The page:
Heat the oil in a pan and add all the stock ingredients. Toss around and cook gently for 10 minutes with no water. You want to caramelize and sweeten the vegetables. Add the prawn shells to the pan and cover with water. Simmer gently for 30 minutes. Turn the heat off and allow the stock to rest for a while before passing it through a sieve and reserving the liquid.

Heat the butter in a pan and add the orzo. Stir gently for a couple of minutes until it’s all shiny and coated in the butter. Add half the courgettes and all the tomatoes together with the oil and fennel seeds. Increase the heat and start adding the prawn stock in batches – you may not need to use all of it. The orzo will take about 15 minutes to cook. Just before it’s ready, add the remaining courgettes, ouzo and lemon and
orange zest. Finally add the prawns and check the seasoning. Cook until the prawns turn pink. You want this dish to be loose and juicy – a bit like a risotto. Serve with the fresh mint scattered over the top.

If you have any prawn stock left over, freeze it to use another time.

The recipe and all the photos were taken from “Aegean: Recipes from the Mountains to the Sea” by Marianna Leivaditaki. Published by Kyle Books. Photography: Elena Heatherwick. Click here to purchase your copy.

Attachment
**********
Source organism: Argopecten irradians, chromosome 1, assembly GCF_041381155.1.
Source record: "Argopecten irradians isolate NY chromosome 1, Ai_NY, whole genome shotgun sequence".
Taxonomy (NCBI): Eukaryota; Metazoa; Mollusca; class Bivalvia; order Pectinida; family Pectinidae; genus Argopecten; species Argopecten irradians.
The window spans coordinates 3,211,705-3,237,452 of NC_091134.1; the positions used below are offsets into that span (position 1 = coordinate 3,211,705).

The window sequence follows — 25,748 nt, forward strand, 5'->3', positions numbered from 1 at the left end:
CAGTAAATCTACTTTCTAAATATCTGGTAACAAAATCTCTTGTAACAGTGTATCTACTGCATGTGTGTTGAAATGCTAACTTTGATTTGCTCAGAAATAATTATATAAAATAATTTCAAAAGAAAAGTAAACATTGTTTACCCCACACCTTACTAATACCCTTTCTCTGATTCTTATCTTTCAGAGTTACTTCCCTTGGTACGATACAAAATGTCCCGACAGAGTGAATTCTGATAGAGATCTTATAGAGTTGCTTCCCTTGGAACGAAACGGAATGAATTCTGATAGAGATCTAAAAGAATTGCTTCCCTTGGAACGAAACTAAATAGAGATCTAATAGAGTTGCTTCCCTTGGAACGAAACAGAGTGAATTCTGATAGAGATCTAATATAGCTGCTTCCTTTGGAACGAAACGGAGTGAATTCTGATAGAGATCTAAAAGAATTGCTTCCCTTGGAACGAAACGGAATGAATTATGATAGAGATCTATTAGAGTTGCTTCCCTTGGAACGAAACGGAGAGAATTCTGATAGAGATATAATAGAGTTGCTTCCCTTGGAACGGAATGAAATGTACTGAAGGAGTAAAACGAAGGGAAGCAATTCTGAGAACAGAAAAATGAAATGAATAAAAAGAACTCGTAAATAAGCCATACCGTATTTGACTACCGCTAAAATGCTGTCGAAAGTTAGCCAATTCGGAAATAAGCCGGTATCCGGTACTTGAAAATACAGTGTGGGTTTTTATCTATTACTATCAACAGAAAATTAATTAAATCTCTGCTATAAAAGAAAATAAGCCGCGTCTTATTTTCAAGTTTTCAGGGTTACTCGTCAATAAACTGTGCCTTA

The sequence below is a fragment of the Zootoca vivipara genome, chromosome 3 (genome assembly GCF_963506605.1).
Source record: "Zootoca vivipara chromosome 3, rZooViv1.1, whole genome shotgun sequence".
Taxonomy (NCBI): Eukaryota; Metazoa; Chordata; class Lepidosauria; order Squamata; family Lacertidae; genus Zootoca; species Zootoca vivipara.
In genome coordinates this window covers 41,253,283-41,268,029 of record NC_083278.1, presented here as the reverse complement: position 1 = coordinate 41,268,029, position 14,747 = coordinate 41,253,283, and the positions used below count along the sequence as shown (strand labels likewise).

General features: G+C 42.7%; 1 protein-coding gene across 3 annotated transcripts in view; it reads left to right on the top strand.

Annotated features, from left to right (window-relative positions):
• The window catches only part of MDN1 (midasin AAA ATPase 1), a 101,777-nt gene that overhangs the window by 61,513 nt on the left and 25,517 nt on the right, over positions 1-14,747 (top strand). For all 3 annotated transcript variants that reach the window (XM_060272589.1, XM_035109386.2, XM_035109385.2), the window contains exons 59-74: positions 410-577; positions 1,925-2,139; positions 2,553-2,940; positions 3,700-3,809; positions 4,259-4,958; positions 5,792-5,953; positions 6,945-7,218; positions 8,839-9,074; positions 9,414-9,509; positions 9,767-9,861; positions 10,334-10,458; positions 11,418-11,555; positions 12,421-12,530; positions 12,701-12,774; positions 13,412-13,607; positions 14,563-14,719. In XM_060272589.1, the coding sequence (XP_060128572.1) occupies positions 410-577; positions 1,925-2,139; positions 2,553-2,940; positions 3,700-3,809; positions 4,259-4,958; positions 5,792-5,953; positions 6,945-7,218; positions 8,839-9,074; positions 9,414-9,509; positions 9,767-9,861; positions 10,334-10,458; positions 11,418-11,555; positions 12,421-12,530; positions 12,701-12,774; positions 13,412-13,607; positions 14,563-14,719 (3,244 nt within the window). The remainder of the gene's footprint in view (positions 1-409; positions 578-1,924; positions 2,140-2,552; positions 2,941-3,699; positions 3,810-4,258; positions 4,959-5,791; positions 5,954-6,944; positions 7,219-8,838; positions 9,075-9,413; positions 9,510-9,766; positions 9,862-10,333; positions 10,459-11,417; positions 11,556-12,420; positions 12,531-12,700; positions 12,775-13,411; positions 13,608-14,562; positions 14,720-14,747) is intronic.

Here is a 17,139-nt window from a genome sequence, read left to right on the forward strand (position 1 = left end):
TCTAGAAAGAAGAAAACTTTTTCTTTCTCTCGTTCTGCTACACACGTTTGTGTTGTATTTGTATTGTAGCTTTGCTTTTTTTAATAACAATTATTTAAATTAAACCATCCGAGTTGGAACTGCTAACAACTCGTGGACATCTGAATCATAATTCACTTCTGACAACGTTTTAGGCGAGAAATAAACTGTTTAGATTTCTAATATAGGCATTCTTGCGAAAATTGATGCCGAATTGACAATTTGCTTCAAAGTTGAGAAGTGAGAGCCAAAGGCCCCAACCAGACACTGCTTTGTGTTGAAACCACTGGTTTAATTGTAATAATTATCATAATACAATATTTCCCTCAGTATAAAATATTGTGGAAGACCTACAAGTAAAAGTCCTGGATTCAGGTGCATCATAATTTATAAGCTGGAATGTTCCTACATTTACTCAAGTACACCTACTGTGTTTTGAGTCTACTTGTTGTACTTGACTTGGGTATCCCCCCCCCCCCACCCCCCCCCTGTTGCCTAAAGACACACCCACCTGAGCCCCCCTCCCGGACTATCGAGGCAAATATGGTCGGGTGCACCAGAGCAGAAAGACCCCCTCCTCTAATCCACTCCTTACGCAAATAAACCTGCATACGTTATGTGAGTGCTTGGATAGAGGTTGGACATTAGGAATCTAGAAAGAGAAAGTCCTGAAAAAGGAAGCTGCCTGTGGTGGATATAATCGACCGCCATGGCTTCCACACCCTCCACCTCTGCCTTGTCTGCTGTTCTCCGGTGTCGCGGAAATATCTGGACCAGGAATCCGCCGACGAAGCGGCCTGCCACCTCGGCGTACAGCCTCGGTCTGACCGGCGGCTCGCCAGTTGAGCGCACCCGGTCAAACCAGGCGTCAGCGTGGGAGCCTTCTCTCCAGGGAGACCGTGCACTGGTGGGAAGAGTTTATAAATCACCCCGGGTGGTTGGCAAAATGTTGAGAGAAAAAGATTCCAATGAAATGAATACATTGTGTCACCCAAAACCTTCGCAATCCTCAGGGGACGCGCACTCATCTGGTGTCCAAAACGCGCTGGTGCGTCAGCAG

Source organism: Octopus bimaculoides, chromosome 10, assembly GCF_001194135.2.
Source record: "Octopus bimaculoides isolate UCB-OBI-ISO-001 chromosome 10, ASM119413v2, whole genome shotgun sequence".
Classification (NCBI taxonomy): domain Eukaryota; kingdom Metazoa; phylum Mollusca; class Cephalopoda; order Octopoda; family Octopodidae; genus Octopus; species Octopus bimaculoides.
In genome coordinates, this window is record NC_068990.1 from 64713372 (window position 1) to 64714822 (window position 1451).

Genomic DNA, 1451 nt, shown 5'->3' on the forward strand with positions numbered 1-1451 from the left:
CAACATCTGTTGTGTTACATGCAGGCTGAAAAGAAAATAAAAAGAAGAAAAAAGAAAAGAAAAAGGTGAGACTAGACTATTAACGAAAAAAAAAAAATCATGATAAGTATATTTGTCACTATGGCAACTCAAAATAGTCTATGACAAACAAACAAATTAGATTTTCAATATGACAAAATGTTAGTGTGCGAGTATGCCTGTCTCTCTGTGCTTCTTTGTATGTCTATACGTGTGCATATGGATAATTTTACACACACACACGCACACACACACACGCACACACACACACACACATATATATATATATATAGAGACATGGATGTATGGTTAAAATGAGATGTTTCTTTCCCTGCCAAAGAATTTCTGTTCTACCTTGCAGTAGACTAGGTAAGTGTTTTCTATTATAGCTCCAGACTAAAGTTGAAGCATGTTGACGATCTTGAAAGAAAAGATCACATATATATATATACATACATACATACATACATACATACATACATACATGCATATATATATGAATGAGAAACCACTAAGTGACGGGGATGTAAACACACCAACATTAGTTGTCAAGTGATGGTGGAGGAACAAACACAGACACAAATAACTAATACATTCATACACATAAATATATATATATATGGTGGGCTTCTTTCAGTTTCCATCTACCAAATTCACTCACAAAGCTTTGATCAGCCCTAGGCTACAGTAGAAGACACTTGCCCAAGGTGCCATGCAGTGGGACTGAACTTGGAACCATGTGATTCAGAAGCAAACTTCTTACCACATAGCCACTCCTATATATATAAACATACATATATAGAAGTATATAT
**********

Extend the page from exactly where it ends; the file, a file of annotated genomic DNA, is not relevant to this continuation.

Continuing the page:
Culinary BackstreetsElena Heatherwick

Related stories

May 4, 2021

CB Book Club: Yasmin Khan’s “Ripe Figs”

Athens | By Culinary Backstreets
By Culinary Backstreets
AthensWe spoke to travel writer and cook Yasmin Khan about her latest cookbook, Ripe Figs: Recipes and Stories from Turkey, Greece, and Cyprus (W. W. Norton & Company, May 4, 2021). Author of two cookbooks, The Saffron Tales and Zaitoun, Yasmin turns her focus to the Eastern Mediterranean in Ripe Figs. Using the kitchen table…
March 16, 2021

CB Book Club: Betty Liu’s “My Shanghai”

Shanghai | By Culinary Backstreets
By Culinary Backstreets
ShanghaiWe recently spoke to Betty Liu about her new cookbook, My Shanghai (Harper Design, March 2021), which spotlights the home-style Shanghainese food she grew up eating. Organized by season, this handsome volume takes readers through a year in the Shanghai culinary calendar, with flavorful, deeply personal recipes that are daily fare for Betty and her…
Select your currency
USD United States (US) dollar
EUR Euro